Time for IT
“I will not lecture you on information technologies, because there is more information in my pocket than you will ever manage to write down,” the professor reaches into his pocket and takes out a flash memory stick. That’s the way professor Vladimir Grabaurov, the head of the Economic IT department of Belarusian State Economic University normally starts his courses of lectures. That’s the way to think about IT for the man who is supposed to train the elite managers of the future
Professor Grabaurov is certain lectures on paper belong to history, and it is only due to the lack of technologies that some teachers and professors have to dictate. These archaic methods have almost been done away with at the Economic IT department of one of the most prestigious educational establishments of the country. In 2010 the first Belarusian economists-IT specialists will graduate to become the first Belarusian representatives of the information era. Belarus has been in need of such specialists for some time now, for the information era is not a domain of science fiction anymore. According to Vladimir Grabaurov, the new epoch started in 1991, when the cost of steel for the first time was below the cost of chips that are made from sand. “Knowledge became more precious than raw materials, and it is getting more and more expensive,” the professor says. On the diagram of the future that the department head shows me the share of intellect in the world gross domestic product rises in geometrical progression. The GDP curve rockets in the next 100 years, leaving the modest figures of the XX century behind.
According to the professor, it is essential to be able to use universal means of communications in the XXI century. The two golden keys that open the way to the world are the English language and the Internet. “In the West they say “Earlier, people were striking a deal shaking hands, now they conduct business embraced.”
Internet resources have brought closer world traders, Vladimir Grabaurov says.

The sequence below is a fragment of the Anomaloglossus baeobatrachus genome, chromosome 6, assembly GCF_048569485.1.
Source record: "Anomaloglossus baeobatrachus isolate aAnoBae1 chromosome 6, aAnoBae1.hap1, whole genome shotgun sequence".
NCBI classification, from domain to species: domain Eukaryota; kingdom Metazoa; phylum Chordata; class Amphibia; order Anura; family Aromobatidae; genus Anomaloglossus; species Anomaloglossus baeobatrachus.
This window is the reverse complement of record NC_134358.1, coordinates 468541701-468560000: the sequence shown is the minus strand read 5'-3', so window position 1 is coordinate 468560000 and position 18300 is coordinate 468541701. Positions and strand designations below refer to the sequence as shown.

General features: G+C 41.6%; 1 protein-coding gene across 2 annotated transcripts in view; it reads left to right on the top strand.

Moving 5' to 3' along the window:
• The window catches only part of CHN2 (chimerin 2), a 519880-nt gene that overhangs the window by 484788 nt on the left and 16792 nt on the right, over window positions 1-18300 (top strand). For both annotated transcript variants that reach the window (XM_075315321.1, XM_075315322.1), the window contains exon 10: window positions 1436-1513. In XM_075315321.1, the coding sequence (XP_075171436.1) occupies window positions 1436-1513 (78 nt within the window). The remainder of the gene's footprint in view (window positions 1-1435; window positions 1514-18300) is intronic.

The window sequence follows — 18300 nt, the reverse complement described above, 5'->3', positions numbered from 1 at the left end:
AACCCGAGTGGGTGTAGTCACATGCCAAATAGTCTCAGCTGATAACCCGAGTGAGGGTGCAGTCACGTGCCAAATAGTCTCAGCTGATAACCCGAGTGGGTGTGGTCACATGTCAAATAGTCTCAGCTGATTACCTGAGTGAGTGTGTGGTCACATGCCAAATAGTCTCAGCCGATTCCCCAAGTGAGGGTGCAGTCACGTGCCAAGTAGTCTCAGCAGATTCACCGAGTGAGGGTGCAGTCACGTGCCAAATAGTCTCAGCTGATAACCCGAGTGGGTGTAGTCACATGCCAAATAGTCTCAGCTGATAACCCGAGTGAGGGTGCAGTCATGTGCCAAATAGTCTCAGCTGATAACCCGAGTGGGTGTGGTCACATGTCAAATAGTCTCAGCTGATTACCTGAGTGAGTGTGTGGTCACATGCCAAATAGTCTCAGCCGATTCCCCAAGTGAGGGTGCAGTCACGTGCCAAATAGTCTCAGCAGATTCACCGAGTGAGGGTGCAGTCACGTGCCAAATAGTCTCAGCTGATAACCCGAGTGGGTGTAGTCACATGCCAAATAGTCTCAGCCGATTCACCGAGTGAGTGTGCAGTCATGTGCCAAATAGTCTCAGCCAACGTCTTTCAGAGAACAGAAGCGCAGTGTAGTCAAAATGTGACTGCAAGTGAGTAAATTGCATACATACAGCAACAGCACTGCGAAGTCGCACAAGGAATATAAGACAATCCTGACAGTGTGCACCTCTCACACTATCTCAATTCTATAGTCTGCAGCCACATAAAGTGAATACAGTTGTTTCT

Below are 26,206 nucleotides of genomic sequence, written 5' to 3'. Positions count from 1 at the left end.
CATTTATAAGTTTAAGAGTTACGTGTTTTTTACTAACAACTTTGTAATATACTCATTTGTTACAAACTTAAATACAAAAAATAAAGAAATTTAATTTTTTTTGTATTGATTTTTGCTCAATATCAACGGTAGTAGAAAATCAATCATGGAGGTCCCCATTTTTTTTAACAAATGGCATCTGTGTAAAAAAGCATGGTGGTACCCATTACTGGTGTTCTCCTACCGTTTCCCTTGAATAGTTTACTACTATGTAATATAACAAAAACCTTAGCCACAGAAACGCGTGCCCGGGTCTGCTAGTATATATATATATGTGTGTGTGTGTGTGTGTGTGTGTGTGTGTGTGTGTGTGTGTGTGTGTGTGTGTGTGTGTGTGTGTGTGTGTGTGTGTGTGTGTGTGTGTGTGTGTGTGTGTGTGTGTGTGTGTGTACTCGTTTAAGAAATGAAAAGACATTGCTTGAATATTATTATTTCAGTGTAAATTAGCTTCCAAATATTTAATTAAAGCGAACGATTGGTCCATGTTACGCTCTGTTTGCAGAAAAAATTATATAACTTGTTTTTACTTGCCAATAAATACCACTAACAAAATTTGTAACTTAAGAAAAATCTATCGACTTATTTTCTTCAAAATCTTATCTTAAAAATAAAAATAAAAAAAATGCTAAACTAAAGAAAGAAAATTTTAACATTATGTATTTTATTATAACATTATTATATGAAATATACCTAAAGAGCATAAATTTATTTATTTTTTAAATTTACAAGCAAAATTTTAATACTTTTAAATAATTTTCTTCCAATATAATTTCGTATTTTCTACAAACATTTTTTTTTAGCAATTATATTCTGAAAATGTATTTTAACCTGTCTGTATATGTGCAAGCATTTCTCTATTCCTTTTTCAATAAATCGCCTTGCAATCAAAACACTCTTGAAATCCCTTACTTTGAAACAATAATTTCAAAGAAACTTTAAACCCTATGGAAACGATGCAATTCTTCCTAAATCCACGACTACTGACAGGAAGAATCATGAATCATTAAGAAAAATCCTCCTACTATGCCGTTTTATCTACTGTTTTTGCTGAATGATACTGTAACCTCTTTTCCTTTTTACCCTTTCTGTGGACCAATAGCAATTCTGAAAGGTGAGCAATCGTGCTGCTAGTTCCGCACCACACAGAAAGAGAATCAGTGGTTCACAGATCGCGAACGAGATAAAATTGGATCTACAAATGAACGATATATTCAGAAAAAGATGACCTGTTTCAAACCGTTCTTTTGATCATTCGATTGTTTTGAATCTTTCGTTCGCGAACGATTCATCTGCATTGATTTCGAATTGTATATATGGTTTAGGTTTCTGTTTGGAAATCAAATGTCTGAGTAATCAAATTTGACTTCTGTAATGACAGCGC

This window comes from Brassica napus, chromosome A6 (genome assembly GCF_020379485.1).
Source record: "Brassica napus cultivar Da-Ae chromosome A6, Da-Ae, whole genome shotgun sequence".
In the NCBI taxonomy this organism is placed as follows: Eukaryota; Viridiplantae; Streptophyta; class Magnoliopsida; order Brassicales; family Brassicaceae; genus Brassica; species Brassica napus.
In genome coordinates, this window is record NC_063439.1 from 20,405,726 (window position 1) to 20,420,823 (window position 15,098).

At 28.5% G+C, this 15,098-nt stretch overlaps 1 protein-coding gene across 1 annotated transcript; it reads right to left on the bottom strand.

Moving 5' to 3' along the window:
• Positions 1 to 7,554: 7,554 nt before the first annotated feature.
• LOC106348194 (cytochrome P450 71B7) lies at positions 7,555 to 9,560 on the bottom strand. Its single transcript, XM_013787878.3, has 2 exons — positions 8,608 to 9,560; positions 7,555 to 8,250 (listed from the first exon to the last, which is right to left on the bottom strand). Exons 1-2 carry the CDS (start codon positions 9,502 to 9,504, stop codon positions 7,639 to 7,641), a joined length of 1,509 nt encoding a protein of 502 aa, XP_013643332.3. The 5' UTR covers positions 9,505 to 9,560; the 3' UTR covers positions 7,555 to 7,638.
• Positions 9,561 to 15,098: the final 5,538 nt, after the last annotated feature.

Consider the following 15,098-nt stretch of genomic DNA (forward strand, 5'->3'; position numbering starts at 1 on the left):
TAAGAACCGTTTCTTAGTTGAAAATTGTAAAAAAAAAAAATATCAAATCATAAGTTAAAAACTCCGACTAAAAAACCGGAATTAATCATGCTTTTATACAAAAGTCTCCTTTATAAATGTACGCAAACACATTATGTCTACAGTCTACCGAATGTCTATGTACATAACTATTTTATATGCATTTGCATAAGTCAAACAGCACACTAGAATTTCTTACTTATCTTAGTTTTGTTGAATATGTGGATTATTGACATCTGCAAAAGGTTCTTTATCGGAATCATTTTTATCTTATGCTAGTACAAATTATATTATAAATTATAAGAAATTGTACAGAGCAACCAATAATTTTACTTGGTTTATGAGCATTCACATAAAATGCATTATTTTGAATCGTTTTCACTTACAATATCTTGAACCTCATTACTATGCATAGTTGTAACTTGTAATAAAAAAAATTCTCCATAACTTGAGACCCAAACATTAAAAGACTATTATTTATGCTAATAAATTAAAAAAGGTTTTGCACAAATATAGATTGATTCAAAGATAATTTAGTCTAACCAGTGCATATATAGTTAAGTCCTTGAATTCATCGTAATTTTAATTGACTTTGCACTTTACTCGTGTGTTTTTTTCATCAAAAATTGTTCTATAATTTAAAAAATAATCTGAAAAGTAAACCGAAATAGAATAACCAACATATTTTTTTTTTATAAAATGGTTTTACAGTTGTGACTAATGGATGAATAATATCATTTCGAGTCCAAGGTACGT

The chairman of the Minsk Union of Entrepreneurs and Employers, Vladimir Koryagin, is perfectly aware of the nature of modern business. “Look at the e-mail I have just received,” he tells me handing the printed letter from an Indian corporation that makes electrical appliances. The corporation with an annual turnover of $300 million is one of the fast-growing companies in India, has 51 offices in foreign countries and makes a range of goods compatible with international standards. An e-mail is a perfect way to “infiltrate” in a country where you wish to find a business partner.
“I get several laconic and professional messages like this from around the world every day. Globalization has covered the world like a wave, and you see it on your screen. Belarusian companies must learn how to use modern instruments in order to struggle for new markets,” Vladimir Karyagin believes.
The technical director of Minsk Tractor Plant, Leonid Krupets, is of the same opinion. According to him, the companies that fail to introduce IT are bound to lose in the long run.
The specialist referred not only to the use of Internet-resources, but also to modern corporate information systems. The tractor plant is one of Belarus’ leaders in terms of IT promotion. The plant has over 1,300 computers. The corporate information system covers finance, marketing, quality management, assembling facilities, stocks and personnel.
Over the past 20 years the range of components the plant makes has risen 15 times to 150,000 units, but the staff remained unchanged, in other words, the Belarusian tractor got much more “intellectual”. Specialists call on other Belarusian producers to use the experience of the company that accounts for 8% of the world market of wheeled tractors.
Globalization impacts not only separate productions, but also more general managerial bodies, even the state system. The government is to make the rules of the game effective to make the market “playable” for all, so there is no way the state will stand aside and neglect the computer reform. The authorities of the country need to make a large step forward, if not run, to keep pace with the latest world tendencies. One of the primary moves is to simplify paperwork, says Fyodor Fitsner, the director of a company that deals in sales of office equipment. All documents can be drafted, signed and submitted in the electronic form, and Belarus possesses enough technical means to carry out the reform, even the equipment “made in Belarus”… Electronic consignment notes, invoices and other types of documents will help cut paper imports and save the key asset of any business — time,” Fyodor Fitsner believes.
Time-saving in all procedures — from registration of companies to tax returns — is one of the main priorities for the government of the country. The program “Electronic Belarus” aims to optimize the work of the governing agencies. The government approved a new version of the national project for the period until 2010.
by Vitaly Volyanyuk